His Holiness remarked that although Ladakh is primarily a Buddhist society, Muslim brothers and sisters have a substantial role here too. He noted that living in an inclusive, pluralistic has fostered a general tolerance and broad-mindedness.
He mentioned that to be physically well we need to be mentally at peace. He reported that constant anger and fear undermine our health. For social animals like us, he said, friendship is important. Friendship develops on the basis of trust and trust comes about when we show genuine concern for others’ well being. This is why training in basic human values and understanding of the workings of our minds and emotions need to be part of our general education.
His Holiness explained that we are not just physical beings, we have minds which education should help us learn more about. He told the students that learning Tibetan as they have begun to do will enable them to read the works of Nalanda masters that deal with these issues directly. He repeated that today even scientists are taking interest in what these masters had to say.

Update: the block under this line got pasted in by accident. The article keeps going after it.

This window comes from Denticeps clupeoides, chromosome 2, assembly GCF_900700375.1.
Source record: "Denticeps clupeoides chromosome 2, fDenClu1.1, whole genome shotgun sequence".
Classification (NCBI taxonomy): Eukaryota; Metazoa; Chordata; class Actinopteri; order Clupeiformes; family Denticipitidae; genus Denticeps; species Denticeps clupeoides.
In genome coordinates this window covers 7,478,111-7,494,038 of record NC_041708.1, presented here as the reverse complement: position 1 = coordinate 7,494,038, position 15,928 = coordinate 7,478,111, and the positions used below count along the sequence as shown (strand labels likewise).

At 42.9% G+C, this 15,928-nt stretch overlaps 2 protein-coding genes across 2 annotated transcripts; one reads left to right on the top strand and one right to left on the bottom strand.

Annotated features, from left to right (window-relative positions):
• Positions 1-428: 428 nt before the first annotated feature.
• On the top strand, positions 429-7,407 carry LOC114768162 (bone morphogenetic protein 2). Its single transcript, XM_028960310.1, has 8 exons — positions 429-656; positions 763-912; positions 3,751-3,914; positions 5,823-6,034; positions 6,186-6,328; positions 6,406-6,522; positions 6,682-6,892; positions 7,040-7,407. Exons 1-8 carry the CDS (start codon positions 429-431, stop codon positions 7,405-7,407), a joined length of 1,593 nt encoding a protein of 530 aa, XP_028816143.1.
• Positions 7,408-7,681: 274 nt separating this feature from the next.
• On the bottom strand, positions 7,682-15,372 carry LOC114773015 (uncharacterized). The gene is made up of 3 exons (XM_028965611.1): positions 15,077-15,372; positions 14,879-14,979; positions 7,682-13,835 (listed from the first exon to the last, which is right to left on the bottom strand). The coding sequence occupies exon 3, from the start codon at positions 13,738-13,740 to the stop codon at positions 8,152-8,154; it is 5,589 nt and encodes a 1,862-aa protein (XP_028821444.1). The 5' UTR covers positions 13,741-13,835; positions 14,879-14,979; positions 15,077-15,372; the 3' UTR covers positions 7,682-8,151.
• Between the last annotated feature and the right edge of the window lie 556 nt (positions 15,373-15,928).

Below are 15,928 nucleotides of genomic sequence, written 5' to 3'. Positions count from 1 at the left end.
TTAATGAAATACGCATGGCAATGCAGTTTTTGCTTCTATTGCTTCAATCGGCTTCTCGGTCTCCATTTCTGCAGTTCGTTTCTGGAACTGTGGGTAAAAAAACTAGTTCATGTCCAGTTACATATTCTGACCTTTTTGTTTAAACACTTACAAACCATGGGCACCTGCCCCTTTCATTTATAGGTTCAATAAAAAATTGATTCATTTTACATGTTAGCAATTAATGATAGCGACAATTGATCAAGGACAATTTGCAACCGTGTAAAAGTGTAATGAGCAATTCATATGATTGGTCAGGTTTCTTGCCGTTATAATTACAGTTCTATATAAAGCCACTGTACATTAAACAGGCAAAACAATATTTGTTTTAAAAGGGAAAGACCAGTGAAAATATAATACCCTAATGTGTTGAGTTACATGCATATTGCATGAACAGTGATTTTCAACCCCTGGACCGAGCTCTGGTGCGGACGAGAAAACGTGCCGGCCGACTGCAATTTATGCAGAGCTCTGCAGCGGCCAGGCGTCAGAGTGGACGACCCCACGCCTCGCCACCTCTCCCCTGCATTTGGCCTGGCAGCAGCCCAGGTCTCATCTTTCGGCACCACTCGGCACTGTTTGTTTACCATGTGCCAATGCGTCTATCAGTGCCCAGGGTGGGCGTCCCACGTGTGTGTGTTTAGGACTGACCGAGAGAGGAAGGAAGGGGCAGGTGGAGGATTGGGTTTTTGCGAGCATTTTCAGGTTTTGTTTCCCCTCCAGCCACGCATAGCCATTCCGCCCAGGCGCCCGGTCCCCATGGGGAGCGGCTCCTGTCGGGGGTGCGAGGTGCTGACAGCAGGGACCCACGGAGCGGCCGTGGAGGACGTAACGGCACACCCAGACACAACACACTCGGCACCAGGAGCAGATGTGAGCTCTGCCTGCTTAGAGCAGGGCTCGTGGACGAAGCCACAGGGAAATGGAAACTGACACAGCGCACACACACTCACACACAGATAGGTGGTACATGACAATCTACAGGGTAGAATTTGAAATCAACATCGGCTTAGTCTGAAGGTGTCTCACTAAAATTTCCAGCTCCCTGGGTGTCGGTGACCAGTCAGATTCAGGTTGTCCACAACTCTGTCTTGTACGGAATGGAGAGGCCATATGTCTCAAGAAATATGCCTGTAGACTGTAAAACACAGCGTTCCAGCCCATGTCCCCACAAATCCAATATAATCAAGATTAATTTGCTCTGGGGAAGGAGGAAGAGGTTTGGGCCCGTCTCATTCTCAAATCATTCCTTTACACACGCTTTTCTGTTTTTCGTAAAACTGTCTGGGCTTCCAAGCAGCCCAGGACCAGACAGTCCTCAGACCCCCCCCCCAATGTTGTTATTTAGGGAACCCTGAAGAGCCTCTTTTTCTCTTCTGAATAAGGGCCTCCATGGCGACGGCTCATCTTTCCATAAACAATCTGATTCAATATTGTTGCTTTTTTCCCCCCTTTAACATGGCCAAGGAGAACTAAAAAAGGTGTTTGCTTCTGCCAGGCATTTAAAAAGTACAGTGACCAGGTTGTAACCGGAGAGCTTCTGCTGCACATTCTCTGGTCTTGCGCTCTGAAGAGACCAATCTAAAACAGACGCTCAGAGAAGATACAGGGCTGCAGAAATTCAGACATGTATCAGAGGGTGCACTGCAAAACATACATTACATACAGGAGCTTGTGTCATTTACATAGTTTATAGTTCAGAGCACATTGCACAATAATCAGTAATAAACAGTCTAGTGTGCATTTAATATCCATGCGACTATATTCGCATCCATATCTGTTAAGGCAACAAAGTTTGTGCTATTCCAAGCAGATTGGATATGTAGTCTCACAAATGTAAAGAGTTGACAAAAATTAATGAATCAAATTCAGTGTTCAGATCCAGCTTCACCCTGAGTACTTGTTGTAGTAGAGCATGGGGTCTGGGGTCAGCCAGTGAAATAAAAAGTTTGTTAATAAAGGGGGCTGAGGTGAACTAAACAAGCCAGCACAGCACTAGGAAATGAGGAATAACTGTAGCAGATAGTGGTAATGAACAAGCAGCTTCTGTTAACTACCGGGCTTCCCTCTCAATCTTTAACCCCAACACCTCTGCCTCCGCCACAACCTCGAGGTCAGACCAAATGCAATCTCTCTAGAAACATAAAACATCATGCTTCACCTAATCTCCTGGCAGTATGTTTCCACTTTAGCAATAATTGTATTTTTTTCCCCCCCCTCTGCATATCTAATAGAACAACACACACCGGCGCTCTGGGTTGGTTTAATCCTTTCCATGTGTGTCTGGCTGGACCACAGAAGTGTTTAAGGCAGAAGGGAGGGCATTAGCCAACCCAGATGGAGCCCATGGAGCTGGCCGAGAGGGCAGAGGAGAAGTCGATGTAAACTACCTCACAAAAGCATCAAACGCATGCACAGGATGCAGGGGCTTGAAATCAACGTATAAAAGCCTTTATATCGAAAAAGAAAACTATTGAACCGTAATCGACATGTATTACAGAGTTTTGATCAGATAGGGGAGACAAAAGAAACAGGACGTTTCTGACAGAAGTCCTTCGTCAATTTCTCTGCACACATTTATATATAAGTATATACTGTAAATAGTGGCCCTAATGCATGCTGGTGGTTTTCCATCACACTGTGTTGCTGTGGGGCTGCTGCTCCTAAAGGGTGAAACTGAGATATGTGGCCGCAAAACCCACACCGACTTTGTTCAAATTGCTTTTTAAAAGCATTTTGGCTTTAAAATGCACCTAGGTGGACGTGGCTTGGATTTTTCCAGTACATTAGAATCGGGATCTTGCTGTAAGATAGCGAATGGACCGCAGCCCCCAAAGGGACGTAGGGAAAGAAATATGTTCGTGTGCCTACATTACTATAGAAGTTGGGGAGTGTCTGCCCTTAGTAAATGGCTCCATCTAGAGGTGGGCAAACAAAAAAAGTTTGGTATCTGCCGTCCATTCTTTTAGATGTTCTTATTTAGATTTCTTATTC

He concluded by reminding the students once more that their generation has both an opportunity and a responsibility to build and happier, more peaceful world by taking account of the oneness of humanity.
In giving the transmission of the popular praise to Manjushri, the bodhisattva embodying wisdom His Holiness told the students that when he was their age he used to recite it twenty times a day and felt it really helped sharpen his mind. He also taught them Manjushri’s mantra Om ara patsa na dhi explaining that reciting it can help develop swift, profound, logical, extensive and clear wisdom.